WORD-OF-MOUTH WORKS BEST: But rarely does Chinen let a potential pedicure client walk away. “I’m not sure if it’s because people wear open-toed shoes year-round, but I do a lot of pedicures,” she says with a laugh- Afterglo charges a premium for pedicures over most other local salons, but Chinen says clients still consider it a value, partly because of the paraffin dip that’s included in the service. But she also credits the sensory experience of Yonka’s marine extract soaking products and the natural sea salt scrub. “The smells permeate the spa,” she says. “Sometimes, clients walk in asking what they were smelling out in the hall because they’ve already decided to buy it.”
Equally as valuable in Chinen’s eyes, though, is the customer service she gets from Yonka. In a state where ongoing education and product support is sporadic, at best, a Yonka educator visits Afterglo every year. A true businesswoman, Chinen gets double-duty out of the educational time by billing it as what has become Afterglo’s annual Days of Beauty event. “We schedule 150-200 clients to come in over the time our educator is here,” she explains. “We set up with hors d’oeuvres and flavoured waters, and clients can jump from station to station for a sampling of all the services we offer.”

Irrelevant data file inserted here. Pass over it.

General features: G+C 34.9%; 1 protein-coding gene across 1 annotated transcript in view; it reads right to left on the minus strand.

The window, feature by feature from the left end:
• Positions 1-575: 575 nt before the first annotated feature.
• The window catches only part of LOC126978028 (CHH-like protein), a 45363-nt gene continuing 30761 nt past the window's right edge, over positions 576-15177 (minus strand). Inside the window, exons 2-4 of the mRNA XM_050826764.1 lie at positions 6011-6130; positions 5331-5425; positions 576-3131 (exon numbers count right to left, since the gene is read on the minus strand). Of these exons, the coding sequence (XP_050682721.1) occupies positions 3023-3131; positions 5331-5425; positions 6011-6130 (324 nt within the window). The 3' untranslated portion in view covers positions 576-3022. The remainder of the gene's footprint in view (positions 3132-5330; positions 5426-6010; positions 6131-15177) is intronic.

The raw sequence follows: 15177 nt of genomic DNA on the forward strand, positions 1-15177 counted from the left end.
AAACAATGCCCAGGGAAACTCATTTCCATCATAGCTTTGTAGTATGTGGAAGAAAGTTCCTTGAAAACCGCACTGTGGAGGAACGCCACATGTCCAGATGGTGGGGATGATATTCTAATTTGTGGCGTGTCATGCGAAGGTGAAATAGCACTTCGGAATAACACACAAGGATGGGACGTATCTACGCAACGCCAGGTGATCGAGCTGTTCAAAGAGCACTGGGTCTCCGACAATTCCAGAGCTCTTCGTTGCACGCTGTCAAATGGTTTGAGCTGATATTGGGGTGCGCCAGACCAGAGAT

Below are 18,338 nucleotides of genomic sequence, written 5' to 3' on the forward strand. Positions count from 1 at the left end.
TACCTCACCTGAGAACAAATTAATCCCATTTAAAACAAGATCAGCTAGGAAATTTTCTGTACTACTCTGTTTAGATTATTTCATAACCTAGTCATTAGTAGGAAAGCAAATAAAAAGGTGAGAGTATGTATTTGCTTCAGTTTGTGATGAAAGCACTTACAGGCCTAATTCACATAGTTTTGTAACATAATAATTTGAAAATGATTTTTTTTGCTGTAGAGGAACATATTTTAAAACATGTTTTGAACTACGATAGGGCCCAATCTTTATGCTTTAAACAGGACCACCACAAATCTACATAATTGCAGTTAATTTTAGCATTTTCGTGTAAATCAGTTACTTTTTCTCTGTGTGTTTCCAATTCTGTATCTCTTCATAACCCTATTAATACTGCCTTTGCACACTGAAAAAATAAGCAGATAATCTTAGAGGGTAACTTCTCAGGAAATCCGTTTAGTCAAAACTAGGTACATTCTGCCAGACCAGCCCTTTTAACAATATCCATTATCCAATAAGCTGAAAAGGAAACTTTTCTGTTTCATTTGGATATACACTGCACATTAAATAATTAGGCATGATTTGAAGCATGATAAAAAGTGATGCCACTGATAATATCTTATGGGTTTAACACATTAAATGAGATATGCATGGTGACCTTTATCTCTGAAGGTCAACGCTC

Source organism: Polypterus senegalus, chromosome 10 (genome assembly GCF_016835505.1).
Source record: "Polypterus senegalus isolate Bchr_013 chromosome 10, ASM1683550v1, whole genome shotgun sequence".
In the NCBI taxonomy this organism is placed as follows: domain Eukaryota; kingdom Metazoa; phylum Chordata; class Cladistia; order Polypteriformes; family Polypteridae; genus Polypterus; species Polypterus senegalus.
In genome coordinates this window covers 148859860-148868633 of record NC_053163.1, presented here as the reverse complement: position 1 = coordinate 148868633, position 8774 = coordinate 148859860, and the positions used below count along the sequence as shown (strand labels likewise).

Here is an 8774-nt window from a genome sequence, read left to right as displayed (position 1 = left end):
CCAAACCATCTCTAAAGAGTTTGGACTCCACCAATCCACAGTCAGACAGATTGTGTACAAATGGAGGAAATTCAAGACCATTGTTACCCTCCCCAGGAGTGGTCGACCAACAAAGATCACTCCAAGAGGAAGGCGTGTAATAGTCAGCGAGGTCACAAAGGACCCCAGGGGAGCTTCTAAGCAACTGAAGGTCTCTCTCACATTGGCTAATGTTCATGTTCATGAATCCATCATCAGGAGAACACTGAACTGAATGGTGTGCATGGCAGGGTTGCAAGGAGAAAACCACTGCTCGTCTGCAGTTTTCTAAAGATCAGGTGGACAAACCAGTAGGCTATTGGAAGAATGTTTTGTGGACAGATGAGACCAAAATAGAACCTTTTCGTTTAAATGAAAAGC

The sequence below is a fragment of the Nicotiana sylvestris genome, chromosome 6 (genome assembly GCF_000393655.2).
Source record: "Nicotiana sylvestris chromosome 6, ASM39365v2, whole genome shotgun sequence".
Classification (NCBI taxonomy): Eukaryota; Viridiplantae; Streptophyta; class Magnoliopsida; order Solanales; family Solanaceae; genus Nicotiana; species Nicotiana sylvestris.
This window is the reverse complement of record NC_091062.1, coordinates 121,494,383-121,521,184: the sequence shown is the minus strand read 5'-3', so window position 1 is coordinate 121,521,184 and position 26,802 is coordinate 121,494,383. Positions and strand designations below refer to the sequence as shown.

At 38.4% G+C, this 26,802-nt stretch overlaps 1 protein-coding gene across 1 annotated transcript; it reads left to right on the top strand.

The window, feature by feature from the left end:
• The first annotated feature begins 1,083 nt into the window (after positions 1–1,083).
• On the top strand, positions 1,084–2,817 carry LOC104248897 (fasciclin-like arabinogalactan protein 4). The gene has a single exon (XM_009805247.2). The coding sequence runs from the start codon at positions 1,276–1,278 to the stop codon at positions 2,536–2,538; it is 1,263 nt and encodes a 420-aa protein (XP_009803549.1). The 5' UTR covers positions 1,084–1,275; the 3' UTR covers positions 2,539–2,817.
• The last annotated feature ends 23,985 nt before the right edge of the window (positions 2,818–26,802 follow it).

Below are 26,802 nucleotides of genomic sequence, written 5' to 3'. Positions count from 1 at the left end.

Clients start calling months in advance to book their time, and Chinen says it’s become one of her most powerful marketing tools to new clients. “It’s crazy, but it’s great,” she relates. “The amount of new clients we draw and retail that we sell is incredible.”
Chinen makes the most of the sales opportunities during the annual promotion by directing client flow so that everyone ends their visit with a skin analysis and personalized product recommendation. And no one can leave without passing the “closer” station where the best salespeople close the product sales and book next appointments (a task made easier with special retail and service promotions).